For idiomholics like Peony

an old blog post


since blogs are sorted based on Chronology or popularity, it is easier to post a link here for people who like idioms.  I haven't read it top to bottom yet but am sharing for those who are interested.

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  • After all, it takes two to tango! You can't take only her side in this situation.

    He is smart, in difficult situations he always finds a way to get the best of all possible worlds.


  • Is it mandatory to memorize about idiom to learn deeper about English? It just puts more albatross around my neck to comprehend much more about English. Too often make simple things, be more complicated would be one of hinders for me to cognize about English. I choose to pay more attention expand new words than memorize about idioms or heeding improvement for my grammar is over sufficient. Otherwise, for proficiency English test no more three questions or even less five questions.


    So, what for we must be pretending to focus for idiom to get bias impressions from people in digital world 🌎🤔? Perhaps happenstance, I meet a dozens of people who hungry to catch attention from internet 😉 I never have willingness to interfere their interest but quite dubious their basic intention. None of my business, though. As long as, SHE doesn't disseminate belligerent information to insinuate other's reputation even in cyber world and also real world. We often call it as defamation. It would never be fine 🙂😊 

    • Don't go trying to incite - it isn't called for and doesn't serve anyone well.

      You can learn idioms or not as you please but if you want to understand English at it's fullest you will have to learn idiomatic expressions as you come across them.  There are over 750 Phrasal Verbs for example.  Phrasal Verbs are idioms.  American speakers use a lot of similes, metaphors and idioms in both speach and writing. 

    • According your attachment, its full of amalgamation between idioms and phrasal Verbs. Idioms, only indigenous people can comprehend and rare use for talking with non English users.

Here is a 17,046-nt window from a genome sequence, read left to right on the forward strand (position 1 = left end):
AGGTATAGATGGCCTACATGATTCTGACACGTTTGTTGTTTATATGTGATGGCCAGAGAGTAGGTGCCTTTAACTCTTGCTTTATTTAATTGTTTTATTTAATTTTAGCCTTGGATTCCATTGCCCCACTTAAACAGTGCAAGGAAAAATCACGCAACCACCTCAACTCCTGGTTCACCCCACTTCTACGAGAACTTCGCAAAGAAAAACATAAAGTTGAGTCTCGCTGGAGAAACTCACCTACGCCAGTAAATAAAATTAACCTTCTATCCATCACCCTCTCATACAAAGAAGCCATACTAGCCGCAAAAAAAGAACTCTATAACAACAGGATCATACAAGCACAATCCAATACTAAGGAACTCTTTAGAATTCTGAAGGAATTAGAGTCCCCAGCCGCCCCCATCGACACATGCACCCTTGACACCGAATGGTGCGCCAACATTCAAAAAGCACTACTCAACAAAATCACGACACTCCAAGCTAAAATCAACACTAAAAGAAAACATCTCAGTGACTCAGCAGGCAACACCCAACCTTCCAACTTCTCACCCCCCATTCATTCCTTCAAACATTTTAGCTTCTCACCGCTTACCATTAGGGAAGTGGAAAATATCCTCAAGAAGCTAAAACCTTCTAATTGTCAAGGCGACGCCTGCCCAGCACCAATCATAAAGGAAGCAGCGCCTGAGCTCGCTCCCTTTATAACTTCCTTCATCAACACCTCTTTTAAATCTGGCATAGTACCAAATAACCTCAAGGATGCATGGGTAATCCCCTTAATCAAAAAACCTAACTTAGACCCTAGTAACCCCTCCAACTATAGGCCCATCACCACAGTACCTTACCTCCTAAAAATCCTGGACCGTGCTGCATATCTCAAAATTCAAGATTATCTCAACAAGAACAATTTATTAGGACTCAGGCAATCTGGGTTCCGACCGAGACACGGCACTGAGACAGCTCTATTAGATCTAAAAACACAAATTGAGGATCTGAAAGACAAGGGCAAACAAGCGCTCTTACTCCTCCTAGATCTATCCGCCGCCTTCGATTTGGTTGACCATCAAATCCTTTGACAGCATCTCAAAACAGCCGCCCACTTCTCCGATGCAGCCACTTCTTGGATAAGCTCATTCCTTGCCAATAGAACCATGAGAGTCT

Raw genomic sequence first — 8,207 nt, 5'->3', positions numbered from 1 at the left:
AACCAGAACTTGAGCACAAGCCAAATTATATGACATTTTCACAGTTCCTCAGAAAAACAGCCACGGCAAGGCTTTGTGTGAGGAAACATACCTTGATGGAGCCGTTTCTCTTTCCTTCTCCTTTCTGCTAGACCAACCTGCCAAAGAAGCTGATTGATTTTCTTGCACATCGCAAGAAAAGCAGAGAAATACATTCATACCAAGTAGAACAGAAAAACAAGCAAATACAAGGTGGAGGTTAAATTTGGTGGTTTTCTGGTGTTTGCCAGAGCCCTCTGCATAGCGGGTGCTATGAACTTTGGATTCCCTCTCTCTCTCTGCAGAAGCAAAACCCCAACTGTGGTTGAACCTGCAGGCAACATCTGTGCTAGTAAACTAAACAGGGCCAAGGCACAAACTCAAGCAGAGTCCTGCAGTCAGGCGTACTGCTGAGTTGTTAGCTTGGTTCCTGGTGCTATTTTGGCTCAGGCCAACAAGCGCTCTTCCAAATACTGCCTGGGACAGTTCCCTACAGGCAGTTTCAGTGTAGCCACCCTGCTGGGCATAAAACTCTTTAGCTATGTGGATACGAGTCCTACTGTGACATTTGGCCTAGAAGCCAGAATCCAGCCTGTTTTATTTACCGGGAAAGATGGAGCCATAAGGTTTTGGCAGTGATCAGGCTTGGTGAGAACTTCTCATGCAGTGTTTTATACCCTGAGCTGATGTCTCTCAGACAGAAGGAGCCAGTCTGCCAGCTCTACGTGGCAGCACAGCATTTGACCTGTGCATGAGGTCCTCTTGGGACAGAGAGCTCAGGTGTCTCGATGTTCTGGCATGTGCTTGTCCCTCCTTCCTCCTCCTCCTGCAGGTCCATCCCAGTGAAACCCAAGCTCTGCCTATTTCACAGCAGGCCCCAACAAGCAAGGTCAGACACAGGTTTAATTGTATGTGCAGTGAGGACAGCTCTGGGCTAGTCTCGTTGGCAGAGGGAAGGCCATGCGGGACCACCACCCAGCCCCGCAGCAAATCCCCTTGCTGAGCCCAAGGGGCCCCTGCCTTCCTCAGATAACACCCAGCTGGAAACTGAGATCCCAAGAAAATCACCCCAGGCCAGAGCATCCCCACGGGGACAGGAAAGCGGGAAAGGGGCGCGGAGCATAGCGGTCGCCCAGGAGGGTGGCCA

• No.  Native English speakers don't usually stop to separate people into people who understand idioms and those who don't.  Teachers who teach speakers of other languages will usually be aware but most people simply speak as they would any other time.  And writers certainly do not try to avoid expressions.

      As a TESOL instructor, I would avoid using expressions with lower level students and purposely use them with higher.  Learning a language means learning how the native speakers use the language. I have no idea about your native language but every language I have experience learning even a little employs idioms and other native expressions that one needs to learn on their path to fluency.

    • That's so precise English is not my vernacular. Otherwise, quarreling or even disseminating false information is not of my cake. As mediocre English learner, I just try to simplify my English lessons technique as simple as I can. It doesn't matter to share my shallow perspective. My erstwhile comment was not intended to corner specific person. Thanks for superfluous feedbacks from you. -peace out-

  • It is all greek to me if I do not read its simple English version translation. Thanks for sharing, even though it's very rare to use idioms all over the writing.

    • No this was intentional BUT I once counted idioms while a friend of mine was speaking and I think he used over 20 in about 20 minutes.

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